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From Andrew Miehs <and...@2sheds.de>
Subject Re: Tomcat with 8 GB memory
Date Fri, 27 Jul 2007 22:57:37 GMT

On 27/07/2007, at 11:30 PM, Joe Nathan wrote:

> It's for the very simple reason: 64bit machines have 64bit address!
> What is address! It's pointers if you are familiar with C, Pointers
> are 64bit integers. Pointer arithmetics will deal with 64bit addressed
> data. Arithmetic operations on 64bit takes app. twice long as 32bits.
> As this is used very many in compiled binaries pointer arithmetics,
> you should expect 64bit machines will give you slower performance,
> for cpu bound applications. Note that hardware clocking time also
> slower than 32 machines.

You may find this interesting...

quoting from wikipedia... http://en.wikipedia.org/wiki/X86-64


Full support for 64-bit integers: All general-purpose registers  
(GPRs) are expanded from 32 bits to 64 bits, and all arithmetic and  
logical operations, memory-to-register and register-to-memory  
operations, etc., are now directly supported for 64-bit integers.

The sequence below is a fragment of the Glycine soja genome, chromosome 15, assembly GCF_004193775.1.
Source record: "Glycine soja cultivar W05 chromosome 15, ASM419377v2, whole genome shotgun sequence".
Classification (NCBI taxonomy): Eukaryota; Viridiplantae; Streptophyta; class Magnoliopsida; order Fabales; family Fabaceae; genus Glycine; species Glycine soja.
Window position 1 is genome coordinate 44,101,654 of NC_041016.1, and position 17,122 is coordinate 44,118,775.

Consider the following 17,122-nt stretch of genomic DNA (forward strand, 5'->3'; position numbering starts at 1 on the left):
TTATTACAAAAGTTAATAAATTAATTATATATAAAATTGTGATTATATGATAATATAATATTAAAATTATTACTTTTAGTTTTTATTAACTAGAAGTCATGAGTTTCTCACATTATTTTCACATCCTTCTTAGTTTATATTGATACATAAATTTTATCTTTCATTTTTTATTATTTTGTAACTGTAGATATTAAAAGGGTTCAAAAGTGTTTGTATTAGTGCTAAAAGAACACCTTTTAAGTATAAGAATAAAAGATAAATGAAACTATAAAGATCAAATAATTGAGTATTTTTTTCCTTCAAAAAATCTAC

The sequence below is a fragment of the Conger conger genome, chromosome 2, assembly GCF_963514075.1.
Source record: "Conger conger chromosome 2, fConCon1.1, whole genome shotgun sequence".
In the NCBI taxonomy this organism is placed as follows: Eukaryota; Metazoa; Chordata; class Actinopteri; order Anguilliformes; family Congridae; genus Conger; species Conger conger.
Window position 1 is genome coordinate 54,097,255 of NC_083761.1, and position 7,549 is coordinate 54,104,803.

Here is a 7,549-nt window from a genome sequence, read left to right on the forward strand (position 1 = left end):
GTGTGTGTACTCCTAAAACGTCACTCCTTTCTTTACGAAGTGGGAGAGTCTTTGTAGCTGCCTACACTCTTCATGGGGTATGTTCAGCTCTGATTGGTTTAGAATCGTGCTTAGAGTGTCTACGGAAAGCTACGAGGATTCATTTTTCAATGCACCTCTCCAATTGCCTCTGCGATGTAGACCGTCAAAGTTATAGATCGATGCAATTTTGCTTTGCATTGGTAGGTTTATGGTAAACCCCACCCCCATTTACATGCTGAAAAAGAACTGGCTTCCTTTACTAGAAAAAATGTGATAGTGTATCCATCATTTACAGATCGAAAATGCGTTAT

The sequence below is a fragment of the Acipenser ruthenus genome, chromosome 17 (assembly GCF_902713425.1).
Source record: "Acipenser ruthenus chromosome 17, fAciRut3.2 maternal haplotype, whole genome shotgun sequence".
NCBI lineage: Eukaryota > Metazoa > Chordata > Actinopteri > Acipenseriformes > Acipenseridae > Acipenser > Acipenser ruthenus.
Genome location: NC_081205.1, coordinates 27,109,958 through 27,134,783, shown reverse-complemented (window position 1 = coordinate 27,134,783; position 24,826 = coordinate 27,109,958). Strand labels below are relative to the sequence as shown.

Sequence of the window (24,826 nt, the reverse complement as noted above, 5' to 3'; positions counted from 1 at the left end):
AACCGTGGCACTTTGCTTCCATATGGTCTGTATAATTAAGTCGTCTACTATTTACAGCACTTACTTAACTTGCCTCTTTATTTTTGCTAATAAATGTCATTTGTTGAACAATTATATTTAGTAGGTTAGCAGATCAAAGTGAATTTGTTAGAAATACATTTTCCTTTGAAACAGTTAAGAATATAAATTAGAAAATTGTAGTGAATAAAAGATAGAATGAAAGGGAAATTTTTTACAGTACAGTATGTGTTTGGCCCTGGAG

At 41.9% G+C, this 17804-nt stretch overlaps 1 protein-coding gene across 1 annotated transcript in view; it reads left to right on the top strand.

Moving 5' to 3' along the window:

Pushes and pops on the stack are always in eight-byte strides, and  
pointers are eight bytes wide.


Additional registers: In addition to increasing the size of the  
general-purpose registers, the number of named general-purpose  
registers is increased from eight (i.e.  
eax,ebx,ecx,edx,ebp,esp,esi,edi) in x86-32 to 16. It is therefore  
possible to keep more local variables in registers rather than on the  
stack, and to let registers hold frequently accessed constants;  
arguments for small and fast subroutines may also be passed in  
registers to a greater extent. However, more registers also involves  
more saving and restoring of register contents, and AMD64 still has  
fewer registers than many common RISC processors (which typically  
have 31–64 registers) or VLIW-like machines such as the IA-64 (which  
has 128 registers).


Cheers

Adrew

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